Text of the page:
# Single Variable Calculus, Chapter 4, 4.3, Section 4.3, Problem 34

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Suppose that $f(x) = x^5 - 2x^3 + x$

a.) Determine the intervals of increase or decrease.

If $f(x) = x^5 - 2x^3 + x$ then,

\begin{equation} \begin{aligned} f'(x) =& 5x^4 - 6x^2 + 1 \\ \\ f''(x) =& 20x^3 - 12x \end{aligned} \end{equation}

To find the critical numbers, we set $f'(x) = 0$, so..

\begin{equation} \begin{aligned} f'(x) = 0 =& 5x^4 - 6x^2 + 1 \\ \\ 0 =& 5x^4 - 6x^2 + 1 \\ \\ 0 =& (5x^2 - 1)(x^2 - 1) \end{aligned} \end{equation}

The critical numbers are at

$\begin{array}{ccc} \displaystyle x = \pm \sqrt{\frac{1}{5}} & \text{and} & x = \pm \sqrt{1} \\ \displaystyle x = \pm \frac{1}{\sqrt{5}} & \text{and} & x = \pm 1 \end{array}$

Hence, we can divide the interval of $f$ by:

$\begin{array}{|c|c|c|} \hline\\ \text{Interval} & f'(x) & f \\ \hline\\ x < -1 & + & \text{increasing on} (- \infty, -1) \\ \hline\\ -1 < x < \frac{-1}{\sqrt{5}} & - & \text{decreasing on} \left( - 1, \frac{-1}{\sqrt{5}} \right) \\ \hline\\ \frac{-1}{\sqrt{5}} < x < \frac{1}{\sqrt{5}} & + & \text{increasing on} \left( \frac{-1}{\sqrt{5}} , \frac{1}{\sqrt{5}}\right) \\ \hline\\ \frac{1}{\sqrt{5}} < x < 1 & - & \text{decreasing on} \left( \frac{1}{\sqrt{5}}, 1 \right) \\ \hline\\ x > 1 & + & \text{increasing on} (1, \infty)\\ \hline \end{array}$

These data obtained by substituting any values of $x$ to $f'(x)$ within the specified interval. Check its sign, if it's positive, it means that the curve is increasing on that interval. On the other hand, if the sign is negative, it means that the curve is decreasing on that interval.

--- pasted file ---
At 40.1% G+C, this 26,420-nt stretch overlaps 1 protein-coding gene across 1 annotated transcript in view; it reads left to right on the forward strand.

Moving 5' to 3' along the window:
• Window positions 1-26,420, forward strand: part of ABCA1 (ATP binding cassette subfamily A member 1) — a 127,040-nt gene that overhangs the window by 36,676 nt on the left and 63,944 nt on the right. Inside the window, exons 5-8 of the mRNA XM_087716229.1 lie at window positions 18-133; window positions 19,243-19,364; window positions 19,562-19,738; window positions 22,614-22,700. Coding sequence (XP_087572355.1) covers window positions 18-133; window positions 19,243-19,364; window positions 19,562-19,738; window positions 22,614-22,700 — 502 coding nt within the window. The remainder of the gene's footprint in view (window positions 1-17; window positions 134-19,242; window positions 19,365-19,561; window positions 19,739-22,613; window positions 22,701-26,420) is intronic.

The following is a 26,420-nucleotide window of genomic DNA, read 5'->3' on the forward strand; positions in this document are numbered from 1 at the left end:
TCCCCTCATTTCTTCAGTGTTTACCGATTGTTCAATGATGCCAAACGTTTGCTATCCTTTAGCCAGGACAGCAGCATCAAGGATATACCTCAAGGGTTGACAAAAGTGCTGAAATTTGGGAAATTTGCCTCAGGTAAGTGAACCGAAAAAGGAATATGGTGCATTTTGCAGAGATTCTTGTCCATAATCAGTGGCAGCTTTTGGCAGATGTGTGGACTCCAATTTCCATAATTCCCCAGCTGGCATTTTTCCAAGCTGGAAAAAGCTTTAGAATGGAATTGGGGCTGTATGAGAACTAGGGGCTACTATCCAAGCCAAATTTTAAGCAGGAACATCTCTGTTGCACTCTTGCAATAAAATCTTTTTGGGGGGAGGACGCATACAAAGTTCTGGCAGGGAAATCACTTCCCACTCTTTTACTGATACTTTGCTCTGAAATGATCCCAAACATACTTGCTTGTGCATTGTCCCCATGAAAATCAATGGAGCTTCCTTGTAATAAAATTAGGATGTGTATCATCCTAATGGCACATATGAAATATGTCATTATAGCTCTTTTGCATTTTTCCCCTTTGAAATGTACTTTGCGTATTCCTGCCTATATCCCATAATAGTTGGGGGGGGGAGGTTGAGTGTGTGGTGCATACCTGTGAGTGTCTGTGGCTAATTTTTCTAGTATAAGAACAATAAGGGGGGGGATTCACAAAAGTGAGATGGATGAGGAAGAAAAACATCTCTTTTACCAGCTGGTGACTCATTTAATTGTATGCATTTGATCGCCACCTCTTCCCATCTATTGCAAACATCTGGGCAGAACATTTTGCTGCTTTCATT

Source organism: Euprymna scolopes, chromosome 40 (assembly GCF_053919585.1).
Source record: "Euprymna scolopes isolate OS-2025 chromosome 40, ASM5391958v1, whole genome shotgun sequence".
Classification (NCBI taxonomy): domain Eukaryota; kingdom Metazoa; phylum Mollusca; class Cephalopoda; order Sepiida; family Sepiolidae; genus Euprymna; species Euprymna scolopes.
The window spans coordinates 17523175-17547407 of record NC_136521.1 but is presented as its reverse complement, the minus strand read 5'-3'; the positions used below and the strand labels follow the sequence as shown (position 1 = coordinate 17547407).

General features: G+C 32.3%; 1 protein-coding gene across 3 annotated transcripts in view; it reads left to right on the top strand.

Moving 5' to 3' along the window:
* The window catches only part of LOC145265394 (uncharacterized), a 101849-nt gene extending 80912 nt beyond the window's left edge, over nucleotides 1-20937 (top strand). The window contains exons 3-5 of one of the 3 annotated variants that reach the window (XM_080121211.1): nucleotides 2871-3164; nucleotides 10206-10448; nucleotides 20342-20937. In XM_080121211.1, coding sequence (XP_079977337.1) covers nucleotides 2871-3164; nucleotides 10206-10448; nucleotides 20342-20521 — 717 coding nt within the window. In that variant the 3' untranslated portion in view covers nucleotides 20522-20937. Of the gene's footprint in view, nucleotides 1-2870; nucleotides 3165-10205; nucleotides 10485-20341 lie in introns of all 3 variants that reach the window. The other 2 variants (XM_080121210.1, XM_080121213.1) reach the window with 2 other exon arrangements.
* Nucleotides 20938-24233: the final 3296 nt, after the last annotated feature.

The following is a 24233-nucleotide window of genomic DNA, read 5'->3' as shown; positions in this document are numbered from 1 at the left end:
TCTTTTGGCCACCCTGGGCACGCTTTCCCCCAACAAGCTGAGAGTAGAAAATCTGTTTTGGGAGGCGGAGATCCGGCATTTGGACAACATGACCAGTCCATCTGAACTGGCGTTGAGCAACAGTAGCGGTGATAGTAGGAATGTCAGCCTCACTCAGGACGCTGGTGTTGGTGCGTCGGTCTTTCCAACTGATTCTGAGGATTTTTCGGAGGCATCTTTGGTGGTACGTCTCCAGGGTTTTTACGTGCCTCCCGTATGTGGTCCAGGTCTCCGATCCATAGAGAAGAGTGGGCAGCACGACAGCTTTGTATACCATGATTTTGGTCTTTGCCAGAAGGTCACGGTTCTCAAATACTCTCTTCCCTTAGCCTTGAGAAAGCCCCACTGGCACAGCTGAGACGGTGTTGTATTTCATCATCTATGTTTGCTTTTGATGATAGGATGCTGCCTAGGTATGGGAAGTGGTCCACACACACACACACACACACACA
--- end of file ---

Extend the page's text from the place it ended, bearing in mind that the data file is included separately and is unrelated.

b.) Find the local maximum and minimum values.

We will use Second Derivative Test to evaluate $f''(x)$ at these critical numbers:

\begin{equation} \begin{aligned} & \text{So whenx = 1$,} && \text{when$x = -1,} \\ \\ \\ & f''(1) = 20(1)^3 - 12(1) && f''(-1) = 20(-1)^3 - 12 (-1)\\ \\ \\ & f''(1) = 8 && f''(-1) = -8 \end{aligned} \end{equation}

\begin{equation} \begin{aligned} \text{when } x =& \frac{1}{\sqrt{5}}, && \text{when } x = \frac{-1}{\sqrt{5}} \\ \\ f'' \left( \frac{1}{\sqrt{5}} \right) =& 20 \left( \frac{1}{\sqrt{5}} \right)^3 - 12 \left( \frac{1}{\sqrt{5}} \right) && f'' \left( \frac{-1}{\sqrt{5}} \right) = \frac{8 \sqrt{5}}{5} \end{aligned} \end{equation}

Since $f'(1)$ and $\displaystyle f'\left( \frac{-1}{\sqrt{5}} \right) = 0, f''(1)$ and $\displaystyle f''\left( \frac{-1}{\sqrt{5}} \right) > 0$ are local minimums. On the other hand, since $f(-1)$ and $\displaystyle f' \left( \frac{1}{\sqrt{5}} \right) = 0, f''(-1)$ and $\displaystyle f''\left( \frac{1}{\sqrt{5}} \right) < 0, f(-1) = 0$ and $\displaystyle f\left( \frac{1}{\sqrt{5}} \right) = 0.2862$ are local maximums.

c.) Find the intervals of concavity and the inflection points.

We set $f''(x) = 0$, to determine the inflection points..

\begin{equation} \begin{aligned} f''(x) = 0 =& 20x^3 - 12x \\ \\ 0 =& 20x ^3 - 12x \\ \\ 0 =& 4x (5x^2 - 3) \\ \\ x =& 0 \text{ and } 5x^2 - 3 = 0 \end{aligned} \end{equation}

Therefore, the inflection points are $x = 0$ and $\displaystyle x = \pm \sqrt{\frac{3}{5}}$.

Let's divide the interval to determine the concavity..

$\begin{array}{|c|c|c|} \hline\\ \text{Interval} & f''(x) & \text{Concavity} \\ \hline\\ \displaystyle x < - \sqrt{\frac{3}{5}} & - & \text{Downward} \\ \hline\\ \displaystyle - \sqrt{\frac{3}{5}} < x < 0 & + & \text{Upward} \\ \hline\\ \displaystyle 0 < x < \sqrt{\frac{3}{5}} & - & \text{Downward} \\ \hline\\ \displaystyle x > \sqrt{\frac{3}{5}} & + & \text{Upward}\\ \hline \end{array}$

These values are obtained by evaluating $f''(x)$ within the specified interval. The concavity is upward when the sign of $f''(x)$ is positive. On the other hand, the concavity is downward when the sign of $f''(x)$ is negative.

d.) Using the values obtained, illustrate the graph of $f$.